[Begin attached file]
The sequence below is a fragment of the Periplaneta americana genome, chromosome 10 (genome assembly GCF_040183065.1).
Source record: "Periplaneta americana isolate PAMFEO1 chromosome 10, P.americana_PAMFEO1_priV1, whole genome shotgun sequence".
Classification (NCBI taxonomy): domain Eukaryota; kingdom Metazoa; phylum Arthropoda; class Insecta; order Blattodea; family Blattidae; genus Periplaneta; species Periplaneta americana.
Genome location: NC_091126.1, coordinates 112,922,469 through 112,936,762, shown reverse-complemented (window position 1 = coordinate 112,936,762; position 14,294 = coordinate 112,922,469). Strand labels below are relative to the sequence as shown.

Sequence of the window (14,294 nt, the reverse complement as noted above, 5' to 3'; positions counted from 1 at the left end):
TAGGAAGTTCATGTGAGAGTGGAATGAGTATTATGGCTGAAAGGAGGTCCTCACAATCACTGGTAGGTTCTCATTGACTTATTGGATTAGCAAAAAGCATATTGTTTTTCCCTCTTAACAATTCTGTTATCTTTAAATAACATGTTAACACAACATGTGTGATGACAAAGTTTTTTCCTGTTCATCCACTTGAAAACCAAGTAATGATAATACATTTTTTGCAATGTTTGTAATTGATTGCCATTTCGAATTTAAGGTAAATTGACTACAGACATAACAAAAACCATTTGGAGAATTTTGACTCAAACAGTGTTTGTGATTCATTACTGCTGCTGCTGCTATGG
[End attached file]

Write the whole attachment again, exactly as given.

The sequence below is a fragment of the Periplaneta americana genome, chromosome 10 (genome assembly GCF_040183065.1).
Source record: "Periplaneta americana isolate PAMFEO1 chromosome 10, P.americana_PAMFEO1_priV1, whole genome shotgun sequence".
Classification (NCBI taxonomy): domain Eukaryota; kingdom Metazoa; phylum Arthropoda; class Insecta; order Blattodea; family Blattidae; genus Periplaneta; species Periplaneta americana.
Genome location: NC_091126.1, coordinates 112,922,469 through 112,936,762, shown reverse-complemented (window position 1 = coordinate 112,936,762; position 14,294 = coordinate 112,922,469). Strand labels below are relative to the sequence as shown.

Sequence of the window (14,294 nt, the reverse complement as noted above, 5' to 3'; positions counted from 1 at the left end):
TAGGAAGTTCATGTGAGAGTGGAATGAGTATTATGGCTGAAAGGAGGTCCTCACAATCACTGGTAGGTTCTCATTGACTTATTGGATTAGCAAAAAGCATATTGTTTTTCCCTCTTAACAATTCTGTTATCTTTAAATAACATGTTAACACAACATGTGTGATGACAAAGTTTTTTCCTGTTCATCCACTTGAAAACCAAGTAATGATAATACATTTTTTGCAATGTTTGTAATTGATTGCCATTTCGAATTTAAGGTAAATTGACTACAGACATAACAAAAACCATTTGGAGAATTTTGACTCAAACAGTGTTTGTGATTCATTACTGCTGCTGCTGCTATGG